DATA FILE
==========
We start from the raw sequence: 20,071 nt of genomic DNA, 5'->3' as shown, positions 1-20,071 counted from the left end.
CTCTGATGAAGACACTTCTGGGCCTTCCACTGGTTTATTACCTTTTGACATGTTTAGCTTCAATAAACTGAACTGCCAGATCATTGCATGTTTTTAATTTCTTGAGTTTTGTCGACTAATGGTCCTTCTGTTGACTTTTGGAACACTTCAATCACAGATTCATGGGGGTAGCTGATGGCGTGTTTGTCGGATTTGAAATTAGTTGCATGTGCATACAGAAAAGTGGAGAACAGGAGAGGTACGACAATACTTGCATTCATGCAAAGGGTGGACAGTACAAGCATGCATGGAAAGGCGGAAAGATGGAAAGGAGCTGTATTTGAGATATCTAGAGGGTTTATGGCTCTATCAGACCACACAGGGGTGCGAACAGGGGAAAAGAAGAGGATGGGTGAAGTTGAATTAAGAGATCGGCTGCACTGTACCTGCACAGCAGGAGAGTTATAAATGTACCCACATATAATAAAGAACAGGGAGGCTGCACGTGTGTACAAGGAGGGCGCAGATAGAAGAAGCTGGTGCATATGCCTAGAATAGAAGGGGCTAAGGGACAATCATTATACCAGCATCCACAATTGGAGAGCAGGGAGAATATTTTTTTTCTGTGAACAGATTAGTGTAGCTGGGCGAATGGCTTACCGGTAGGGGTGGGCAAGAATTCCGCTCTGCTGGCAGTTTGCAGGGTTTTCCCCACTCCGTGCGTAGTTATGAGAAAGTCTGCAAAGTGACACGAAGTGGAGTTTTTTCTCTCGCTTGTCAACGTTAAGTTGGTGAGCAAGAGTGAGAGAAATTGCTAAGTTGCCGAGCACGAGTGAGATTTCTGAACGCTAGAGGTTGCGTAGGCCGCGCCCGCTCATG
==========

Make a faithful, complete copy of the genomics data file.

We start from the raw sequence: 20,071 nt of genomic DNA, 5'->3' as shown, positions 1-20,071 counted from the left end.
CTCTGATGAAGACACTTCTGGGCCTTCCACTGGTTTATTACCTTTTGACATGTTTAGCTTCAATAAACTGAACTGCCAGATCATTGCATGTTTTTAATTTCTTGAGTTTTGTCGACTAATGGTCCTTCTGTTGACTTTTGGAACACTTCAATCACAGATTCATGGGGGTAGCTGATGGCGTGTTTGTCGGATTTGAAATTAGTTGCATGTGCATACAGAAAAGTGGAGAACAGGAGAGGTACGACAATACTTGCATTCATGCAAAGGGTGGACAGTACAAGCATGCATGGAAAGGCGGAAAGATGGAAAGGAGCTGTATTTGAGATATCTAGAGGGTTTATGGCTCTATCAGACCACACAGGGGTGCGAACAGGGGAAAAGAAGAGGATGGGTGAAGTTGAATTAAGAGATCGGCTGCACTGTACCTGCACAGCAGGAGAGTTATAAATGTACCCACATATAATAAAGAACAGGGAGGCTGCACGTGTGTACAAGGAGGGCGCAGATAGAAGAAGCTGGTGCATATGCCTAGAATAGAAGGGGCTAAGGGACAATCATTATACCAGCATCCACAATTGGAGAGCAGGGAGAATATTTTTTTTCTGTGAACAGATTAGTGTAGCTGGGCGAATGGCTTACCGGTAGGGGTGGGCAAGAATTCCGCTCTGCTGGCAGTTTGCAGGGTTTTCCCCACTCCGTGCGTAGTTATGAGAAAGTCTGCAAAGTGACACGAAGTGGAGTTTTTTCTCTCGCTTGTCAACGTTAAGTTGGTGAGCAAGAGTGAGAGAAATTGCTAAGTTGCCGAGCACGAGTGAGATTTCTGAACGCTAGAGGTTGCGTAGGCCGCGCCCGCTCATG